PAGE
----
Google reveals iOS flaws that allowed iPhone invasion

O Google has a team called the Threat Analysis Group (TAG) and it was she who identified several pages that, just being accessed, explored flaws in the iOS. The consequences were alarming: the iPhone could be hacked for theft of user data (like photos or WhatsApp messages) or installation of spy tools.

iPhone 8 Plus and iPhone XS

In Project Zero blog post, a program that Google created in 2014 with the proposal to discover security flaws to make the web safer, company researchers reveal the discovery of five chains of attacks that involve at least 14 security flaws that have affected since iOS 10 to iOS 12.

In general, these chains of attacks gave attackers root access to the operating system. Of the 14 flaws identified, seven were related to Safari, five affected the kernel and the other two involved instances of the sandbox (a “protected area” that limits application access to certain resources for security purposes).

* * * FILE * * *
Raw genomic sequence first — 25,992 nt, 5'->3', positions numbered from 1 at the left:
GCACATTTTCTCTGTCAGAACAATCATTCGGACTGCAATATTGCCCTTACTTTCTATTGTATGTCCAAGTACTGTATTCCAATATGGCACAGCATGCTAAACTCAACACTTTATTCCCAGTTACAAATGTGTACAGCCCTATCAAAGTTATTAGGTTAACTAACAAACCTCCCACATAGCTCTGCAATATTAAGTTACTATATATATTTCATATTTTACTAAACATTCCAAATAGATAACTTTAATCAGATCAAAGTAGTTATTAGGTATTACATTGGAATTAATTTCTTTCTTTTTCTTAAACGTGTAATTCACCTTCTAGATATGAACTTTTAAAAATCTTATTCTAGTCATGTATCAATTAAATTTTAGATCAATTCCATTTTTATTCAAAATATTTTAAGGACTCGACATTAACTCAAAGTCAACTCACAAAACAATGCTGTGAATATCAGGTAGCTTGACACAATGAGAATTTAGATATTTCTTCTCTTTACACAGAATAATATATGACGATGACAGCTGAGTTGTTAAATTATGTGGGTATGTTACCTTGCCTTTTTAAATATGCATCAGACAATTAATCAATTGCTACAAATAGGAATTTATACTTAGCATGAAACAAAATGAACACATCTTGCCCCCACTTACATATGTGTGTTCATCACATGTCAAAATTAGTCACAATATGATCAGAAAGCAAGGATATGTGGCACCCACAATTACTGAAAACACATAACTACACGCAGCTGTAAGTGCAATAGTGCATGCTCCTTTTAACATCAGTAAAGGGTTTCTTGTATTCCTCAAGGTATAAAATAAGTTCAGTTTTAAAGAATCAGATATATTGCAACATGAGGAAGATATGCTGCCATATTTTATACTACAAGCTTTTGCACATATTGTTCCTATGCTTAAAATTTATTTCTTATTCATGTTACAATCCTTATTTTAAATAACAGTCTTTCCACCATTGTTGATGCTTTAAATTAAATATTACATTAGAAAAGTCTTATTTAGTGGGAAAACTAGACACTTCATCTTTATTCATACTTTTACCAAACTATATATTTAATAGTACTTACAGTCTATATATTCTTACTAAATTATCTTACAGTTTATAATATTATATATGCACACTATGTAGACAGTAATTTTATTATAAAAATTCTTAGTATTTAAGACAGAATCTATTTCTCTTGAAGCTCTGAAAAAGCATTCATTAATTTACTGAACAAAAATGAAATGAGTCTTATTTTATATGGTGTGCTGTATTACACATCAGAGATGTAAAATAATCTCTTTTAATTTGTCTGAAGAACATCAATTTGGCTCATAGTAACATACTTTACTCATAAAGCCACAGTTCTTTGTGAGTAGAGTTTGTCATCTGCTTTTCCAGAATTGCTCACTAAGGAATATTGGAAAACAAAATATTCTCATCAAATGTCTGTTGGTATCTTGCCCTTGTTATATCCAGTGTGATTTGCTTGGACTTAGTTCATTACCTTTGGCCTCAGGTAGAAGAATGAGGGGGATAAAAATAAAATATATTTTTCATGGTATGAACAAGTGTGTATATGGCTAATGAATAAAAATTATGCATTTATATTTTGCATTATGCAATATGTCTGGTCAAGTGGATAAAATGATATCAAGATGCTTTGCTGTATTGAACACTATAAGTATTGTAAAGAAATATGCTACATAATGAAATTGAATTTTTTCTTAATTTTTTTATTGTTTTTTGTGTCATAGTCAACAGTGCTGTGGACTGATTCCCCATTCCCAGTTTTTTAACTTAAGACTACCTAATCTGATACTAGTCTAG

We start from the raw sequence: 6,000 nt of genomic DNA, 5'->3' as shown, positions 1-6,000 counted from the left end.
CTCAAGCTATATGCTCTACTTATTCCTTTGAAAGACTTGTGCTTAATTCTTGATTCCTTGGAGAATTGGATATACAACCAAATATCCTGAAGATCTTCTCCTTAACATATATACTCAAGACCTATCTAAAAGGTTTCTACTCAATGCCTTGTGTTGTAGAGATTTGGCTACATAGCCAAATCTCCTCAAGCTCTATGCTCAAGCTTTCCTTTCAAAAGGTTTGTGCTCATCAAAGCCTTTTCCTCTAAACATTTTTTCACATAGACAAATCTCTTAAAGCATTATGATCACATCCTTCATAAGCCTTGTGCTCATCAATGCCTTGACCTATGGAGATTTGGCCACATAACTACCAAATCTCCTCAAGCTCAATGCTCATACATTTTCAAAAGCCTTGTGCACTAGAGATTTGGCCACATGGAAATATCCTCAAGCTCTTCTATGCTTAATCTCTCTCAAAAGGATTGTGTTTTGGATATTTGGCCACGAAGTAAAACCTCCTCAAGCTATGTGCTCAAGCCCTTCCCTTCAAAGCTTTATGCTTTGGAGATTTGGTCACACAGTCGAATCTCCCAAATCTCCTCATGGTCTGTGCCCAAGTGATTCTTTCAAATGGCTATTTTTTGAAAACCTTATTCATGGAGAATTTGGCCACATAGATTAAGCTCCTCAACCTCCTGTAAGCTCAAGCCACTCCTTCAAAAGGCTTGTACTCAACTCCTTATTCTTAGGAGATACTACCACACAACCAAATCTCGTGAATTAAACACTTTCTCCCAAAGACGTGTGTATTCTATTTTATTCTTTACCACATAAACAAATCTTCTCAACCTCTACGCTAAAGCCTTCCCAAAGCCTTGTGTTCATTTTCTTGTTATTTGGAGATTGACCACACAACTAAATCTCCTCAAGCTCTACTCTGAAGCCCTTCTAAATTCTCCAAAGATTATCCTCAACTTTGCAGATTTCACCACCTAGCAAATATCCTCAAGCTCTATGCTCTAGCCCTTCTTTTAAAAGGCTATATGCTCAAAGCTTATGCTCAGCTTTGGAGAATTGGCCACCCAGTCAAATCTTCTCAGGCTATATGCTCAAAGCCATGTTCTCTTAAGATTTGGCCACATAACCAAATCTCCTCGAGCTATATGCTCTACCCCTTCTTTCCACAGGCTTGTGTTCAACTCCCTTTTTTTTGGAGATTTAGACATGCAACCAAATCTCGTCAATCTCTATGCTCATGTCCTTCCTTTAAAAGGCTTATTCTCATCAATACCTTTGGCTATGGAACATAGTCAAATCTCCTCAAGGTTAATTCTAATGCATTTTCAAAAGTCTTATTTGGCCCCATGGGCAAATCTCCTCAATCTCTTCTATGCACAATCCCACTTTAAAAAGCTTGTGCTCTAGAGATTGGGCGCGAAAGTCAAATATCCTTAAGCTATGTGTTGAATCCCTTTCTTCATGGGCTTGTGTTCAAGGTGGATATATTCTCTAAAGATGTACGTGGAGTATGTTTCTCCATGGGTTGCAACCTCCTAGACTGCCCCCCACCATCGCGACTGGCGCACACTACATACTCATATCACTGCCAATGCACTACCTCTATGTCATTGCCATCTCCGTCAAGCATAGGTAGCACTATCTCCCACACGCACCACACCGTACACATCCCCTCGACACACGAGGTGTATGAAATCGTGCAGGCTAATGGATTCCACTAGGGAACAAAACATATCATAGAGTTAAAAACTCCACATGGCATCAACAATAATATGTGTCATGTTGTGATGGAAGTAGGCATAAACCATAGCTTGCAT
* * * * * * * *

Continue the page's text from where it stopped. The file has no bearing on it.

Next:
With root access, attackers could install applications (to monitor the user, for example), access messages from services like WhatsApp and iMessage, capture photos, obtain real-time geolocation data, among others.

The worst part is that the user did not need to take any specific action. Simple access to malicious pages was enough for users exploits take action. If successful, the user’s iPhone could be hacked. Google estimates that these sites have received thousands of visits.

As always, Google has reported vulnerabilities to Apple. Typically, Project Zero establishes a period of 90 days after notification for the responsible company to make corrections available, otherwise, Google raises a public alert about the problem.

But, considering the flaws very serious, Google gave a deadline of just seven days. Apple was notified on February 1, 2019 and released fixes on February 7 with the release of iOS 12.1.4.

Attack chains - iOS flaws (image: Google)

Although Apple moved quickly after the notification, the problems took time to fix. The TAG estimates that the flaws have been exploited for at least two years.

There are no estimates on how many users would have been affected, but what matters most is that the vulnerabilities have been mitigated, which is why Google concluded that this is a good time to talk about them.

It is recommended not to let your guard down, however. Company experts believe there are other flaws of the kind being exploited.

With information: TechCrunch.

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